No. 692 - Lachlan - St George's Anglican Church (1912-1975)

Lachlan is a small settlement situated on the Lachlan River, approximately 6 kilometres south of New Norfolk. The settlement, which was established in 1839, is named after Governor Lachlan Macquarie.

In the previous article on ‘Churches of Tasmania’ I described the establishment of two places of worship at Lachlan by Molesworth Jeffrey; the first in the late 1840s and the second in the mid 1860s. [see No. 691] The latter church was destroyed by a fire in December 1930. By this time the old church was in a derelict state and had stood unused for over 20 years, having being replaced by St George’s Church of England built in 1911. This article’s focus is on the third and last church built at Lachlan.

The earliest report of plans to build a new church at Lachlan was revealed by Hobart’s Daily Post in December 1910:

“The residents of Lachlan are busy devising ways and means to build a new church. The services have for many years been held in a building lent by the late Mr. Jeffries, but this is not now available. Mr. R. Timbs is the hon. secretary, and Mr. R.W.G. Shoobridge, of Valleyfield, has promised to donate £1 for £1 for all the money which can be be collected for the purpose. This generous offer should stimulate those engaged in the effort”.

The report does not state why the old church was no longer available or mention where the Anglican community worshipped at this time. Molesworth Jeffrey had died in 1900 and his property at Lachlan had been sold but it is also likely that the nearly 50 year old church was in a state of disrepair and no longer suitable as a place of worship.

Shoobridge’s generous offer did indeed ‘stimulate’ fundraising and by October 1911 sufficient funds had been raised to start construction. The Hobart Mercury’s report on the foundation stone laying ceremony on Wednesday 25 October also provides some additional information about the new church:

“In the course of his address, Archdeacon Whitington apologised for the absence of Bishop Mercer, who was unable to be present owing to his condition of health. The Archdeacon reminded the parishioners that the church should be a continued remembrance to them of the presence of God, and that it was a rich blessing to those amongst whom it was built. The architect (Mr. Alan Walker) was present and during the ceremony handed the Archdeacon the handsome silver trowel with which he laid the stone. The land upon which the church is erected was given by Mr. John Blake, of Lachlan. It is very conveniently situated, and in a much more central position than the present church. The building, when completed, will have cost £300. Of this amount £150 has been donated by Mr. R.W.G. Shoobridge, whose great liberality to the Now Norfolk district will always be remembered….”.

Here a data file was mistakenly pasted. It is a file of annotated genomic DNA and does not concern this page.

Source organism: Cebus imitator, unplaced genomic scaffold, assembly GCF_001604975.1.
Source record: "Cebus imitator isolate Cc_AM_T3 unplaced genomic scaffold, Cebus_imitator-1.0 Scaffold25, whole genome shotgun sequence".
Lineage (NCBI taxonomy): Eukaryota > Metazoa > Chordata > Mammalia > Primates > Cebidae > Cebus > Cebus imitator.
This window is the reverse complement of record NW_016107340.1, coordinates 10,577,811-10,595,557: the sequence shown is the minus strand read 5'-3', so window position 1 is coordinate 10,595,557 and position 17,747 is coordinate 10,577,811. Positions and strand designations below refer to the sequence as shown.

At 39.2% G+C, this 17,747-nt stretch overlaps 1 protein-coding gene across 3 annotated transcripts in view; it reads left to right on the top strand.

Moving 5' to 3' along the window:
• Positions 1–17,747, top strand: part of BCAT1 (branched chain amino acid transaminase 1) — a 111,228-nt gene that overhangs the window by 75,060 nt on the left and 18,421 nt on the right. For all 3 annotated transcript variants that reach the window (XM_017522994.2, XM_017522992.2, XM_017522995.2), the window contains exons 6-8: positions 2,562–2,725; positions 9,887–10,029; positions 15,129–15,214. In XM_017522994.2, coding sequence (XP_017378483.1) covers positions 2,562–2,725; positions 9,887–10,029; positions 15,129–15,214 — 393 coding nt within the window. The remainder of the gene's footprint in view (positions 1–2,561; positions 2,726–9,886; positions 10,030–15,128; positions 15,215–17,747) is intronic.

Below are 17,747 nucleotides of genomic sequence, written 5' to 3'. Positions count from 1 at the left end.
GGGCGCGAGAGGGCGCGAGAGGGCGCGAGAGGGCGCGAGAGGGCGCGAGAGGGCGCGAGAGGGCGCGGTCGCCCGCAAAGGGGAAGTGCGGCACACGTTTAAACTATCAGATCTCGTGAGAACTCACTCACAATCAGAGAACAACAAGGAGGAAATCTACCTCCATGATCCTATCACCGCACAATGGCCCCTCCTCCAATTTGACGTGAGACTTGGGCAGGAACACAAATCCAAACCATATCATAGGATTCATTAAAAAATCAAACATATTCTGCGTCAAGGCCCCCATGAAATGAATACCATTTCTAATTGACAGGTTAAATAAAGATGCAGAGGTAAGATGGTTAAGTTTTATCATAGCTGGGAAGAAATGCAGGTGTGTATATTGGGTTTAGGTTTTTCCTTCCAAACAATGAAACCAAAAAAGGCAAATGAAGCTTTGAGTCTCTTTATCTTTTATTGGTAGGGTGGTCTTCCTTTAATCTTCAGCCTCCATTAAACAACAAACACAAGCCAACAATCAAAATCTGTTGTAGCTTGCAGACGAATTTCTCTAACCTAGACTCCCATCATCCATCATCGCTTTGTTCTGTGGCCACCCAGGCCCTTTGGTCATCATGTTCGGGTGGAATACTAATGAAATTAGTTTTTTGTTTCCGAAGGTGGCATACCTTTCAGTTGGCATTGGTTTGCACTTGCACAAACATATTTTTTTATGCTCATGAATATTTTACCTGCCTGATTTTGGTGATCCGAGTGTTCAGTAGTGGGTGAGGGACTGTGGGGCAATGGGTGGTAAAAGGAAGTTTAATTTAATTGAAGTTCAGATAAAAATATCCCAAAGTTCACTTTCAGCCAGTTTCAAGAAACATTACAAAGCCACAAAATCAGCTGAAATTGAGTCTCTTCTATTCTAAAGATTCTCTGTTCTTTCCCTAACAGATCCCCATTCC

By the following year the church had been completed and was opened and consecrated on Sunday 5 May 1912. The Hobart Mercury reported:

“The new church of St. George’s, Lachlan, was consecrated by Bishop Mercer on Sunday afternoon in the presence of a crowded congregation, a large number being unable to obtain admission. The consecration service sat apart for such occasions was fully followed. The Bishop and the rector (Canon R. J. de Coetlogon) entered the church by the west door, preceded by the churchwardens of Lachlan (Messrs. R. Timbs, Mapley, Gobbey, and Geard, sen.)…The rector then read the petition for consecration, and the Bishop gave his formal consent. The reading desk, lectern, and altar were duly consecrated, and the church was solemnly set apart for the celebration of the holy sacraments, the preaching of God’s word, and all the other ordinances of the church. The final sentence of the consecration was read by Mr. Shoobridge and signed in the presence of the congregation by the Bishop….St. George's church is a really beautiful building, reflecting great credit on the architect (Mr. Alan Walker, of Hobart), and has been well and carefully built by the Messrs. Fyle, Bros., of New Norfolk…”.

A further point of interest about the church is that in 1917 it received one the original bells from St Matthew’s Church at New Norfolk. These had been removed from St Matthew’s due to structural problem’s with the church’s tower. The peal of 8 bells had previously been removed from Port Arthur’s ‘convict church’ when the penal settlement was closed in 1877. They were sent to the New Norfolk “Insane Asylum”, an institution with which Port Arthur had strong links. In 1897 they were lent to the New Norfolk Municipal Council and hung in St Mathew’s church tower. In 1906 the bells were split up and distributed to churches and other institutions in the Upper Derwent Valley, including the New Norfolk Convent, the Fire Brigade (where it was used for fire warnings), Lachlan Park Hospital and churches at Bushy Park, Molesworth, Maydena and St George’s at Lachlan. All but one of the bells have now been returned to Port Arthur.

St George’s closed in the 1970’s and the building was sold and subsequently restored and converted into a house.

Photograph courtesy of Rupert Sandy
 
The church in 2009 - Roberts Real Estate


Sources:

Daily Post, Monday 5 December 1910, page 2
Mercury, Thursday 26 October 1911, page 3
Mercury, Tuesday 7 May 1912, page 5
Daily Post, Thursday 14 June 1917, page 8
Mercury, Tuesday 15 December 1936, page 7

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